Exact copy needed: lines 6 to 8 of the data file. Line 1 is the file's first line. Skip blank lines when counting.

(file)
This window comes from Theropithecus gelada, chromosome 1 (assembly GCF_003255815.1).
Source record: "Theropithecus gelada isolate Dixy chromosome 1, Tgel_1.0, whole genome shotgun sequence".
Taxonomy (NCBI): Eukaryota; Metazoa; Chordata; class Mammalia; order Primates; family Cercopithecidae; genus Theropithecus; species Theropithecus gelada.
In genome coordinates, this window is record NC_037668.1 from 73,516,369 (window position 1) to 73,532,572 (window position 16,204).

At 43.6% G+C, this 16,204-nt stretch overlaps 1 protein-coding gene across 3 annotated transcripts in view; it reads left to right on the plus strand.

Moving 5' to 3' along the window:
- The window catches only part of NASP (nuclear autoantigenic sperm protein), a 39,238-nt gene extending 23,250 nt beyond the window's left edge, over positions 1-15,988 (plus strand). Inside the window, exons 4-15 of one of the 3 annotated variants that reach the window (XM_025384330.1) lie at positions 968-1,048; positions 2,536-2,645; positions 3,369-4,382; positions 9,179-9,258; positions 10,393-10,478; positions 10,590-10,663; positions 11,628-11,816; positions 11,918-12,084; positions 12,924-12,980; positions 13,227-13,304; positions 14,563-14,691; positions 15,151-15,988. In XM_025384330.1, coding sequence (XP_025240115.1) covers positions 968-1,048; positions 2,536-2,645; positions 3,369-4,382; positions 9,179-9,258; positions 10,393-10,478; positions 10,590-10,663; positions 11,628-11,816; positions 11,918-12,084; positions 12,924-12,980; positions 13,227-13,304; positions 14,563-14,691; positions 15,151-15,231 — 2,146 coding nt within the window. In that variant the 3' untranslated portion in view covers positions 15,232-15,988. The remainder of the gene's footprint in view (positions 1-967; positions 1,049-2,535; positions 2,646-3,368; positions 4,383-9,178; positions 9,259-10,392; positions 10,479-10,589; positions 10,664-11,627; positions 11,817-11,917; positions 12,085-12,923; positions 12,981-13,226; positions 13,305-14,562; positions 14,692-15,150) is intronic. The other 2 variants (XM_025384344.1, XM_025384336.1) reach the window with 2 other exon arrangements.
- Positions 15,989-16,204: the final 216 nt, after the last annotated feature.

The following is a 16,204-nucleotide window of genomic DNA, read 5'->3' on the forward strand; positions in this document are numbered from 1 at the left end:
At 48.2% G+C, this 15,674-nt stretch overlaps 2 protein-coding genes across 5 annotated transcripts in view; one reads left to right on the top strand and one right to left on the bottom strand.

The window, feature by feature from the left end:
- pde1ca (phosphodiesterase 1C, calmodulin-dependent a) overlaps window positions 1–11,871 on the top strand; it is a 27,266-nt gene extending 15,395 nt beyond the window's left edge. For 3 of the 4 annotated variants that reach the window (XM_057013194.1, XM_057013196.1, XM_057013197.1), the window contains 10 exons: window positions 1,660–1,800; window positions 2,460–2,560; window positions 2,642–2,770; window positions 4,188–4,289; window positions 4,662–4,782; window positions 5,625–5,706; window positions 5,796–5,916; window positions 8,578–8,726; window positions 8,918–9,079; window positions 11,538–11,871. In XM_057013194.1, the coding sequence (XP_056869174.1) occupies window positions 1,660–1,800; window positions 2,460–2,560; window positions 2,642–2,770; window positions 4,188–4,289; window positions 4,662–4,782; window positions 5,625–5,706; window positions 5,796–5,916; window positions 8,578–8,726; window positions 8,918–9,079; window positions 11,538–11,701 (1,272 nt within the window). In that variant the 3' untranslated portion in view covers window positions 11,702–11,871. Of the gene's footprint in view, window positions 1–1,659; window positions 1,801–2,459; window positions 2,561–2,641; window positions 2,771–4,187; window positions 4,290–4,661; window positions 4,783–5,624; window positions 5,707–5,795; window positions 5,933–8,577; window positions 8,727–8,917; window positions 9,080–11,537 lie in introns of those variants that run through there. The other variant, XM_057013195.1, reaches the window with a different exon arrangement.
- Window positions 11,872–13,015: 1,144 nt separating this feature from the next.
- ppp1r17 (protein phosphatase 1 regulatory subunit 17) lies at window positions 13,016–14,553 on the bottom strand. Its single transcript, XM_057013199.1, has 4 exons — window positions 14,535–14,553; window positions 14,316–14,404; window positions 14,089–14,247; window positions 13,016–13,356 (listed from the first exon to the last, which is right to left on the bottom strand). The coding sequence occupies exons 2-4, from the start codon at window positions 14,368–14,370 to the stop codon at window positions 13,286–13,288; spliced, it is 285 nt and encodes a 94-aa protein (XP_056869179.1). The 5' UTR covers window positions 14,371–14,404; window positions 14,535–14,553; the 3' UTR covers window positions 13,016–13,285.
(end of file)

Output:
Moving 5' to 3' along the window:
- The window catches only part of NASP (nuclear autoantigenic sperm protein), a 39,238-nt gene extending 23,250 nt beyond the window's left edge, over positions 1-15,988 (plus strand). Inside the window, exons 4-15 of one of the 3 annotated variants that reach the window (XM_025384330.1) lie at positions 968-1,048; positions 2,536-2,645; positions 3,369-4,382; positions 9,179-9,258; positions 10,393-10,478; positions 10,590-10,663; positions 11,628-11,816; positions 11,918-12,084; positions 12,924-12,980; positions 13,227-13,304; positions 14,563-14,691; positions 15,151-15,988. In XM_025384330.1, coding sequence (XP_025240115.1) covers positions 968-1,048; positions 2,536-2,645; positions 3,369-4,382; positions 9,179-9,258; positions 10,393-10,478; positions 10,590-10,663; positions 11,628-11,816; positions 11,918-12,084; positions 12,924-12,980; positions 13,227-13,304; positions 14,563-14,691; positions 15,151-15,231 — 2,146 coding nt within the window. In that variant the 3' untranslated portion in view covers positions 15,232-15,988. The remainder of the gene's footprint in view (positions 1-967; positions 1,049-2,535; positions 2,646-3,368; positions 4,383-9,178; positions 9,259-10,392; positions 10,479-10,589; positions 10,664-11,627; positions 11,817-11,917; positions 12,085-12,923; positions 12,981-13,226; positions 13,305-14,562; positions 14,692-15,150) is intronic. The other 2 variants (XM_025384344.1, XM_025384336.1) reach the window with 2 other exon arrangements.
- Positions 15,989-16,204: the final 216 nt, after the last annotated feature.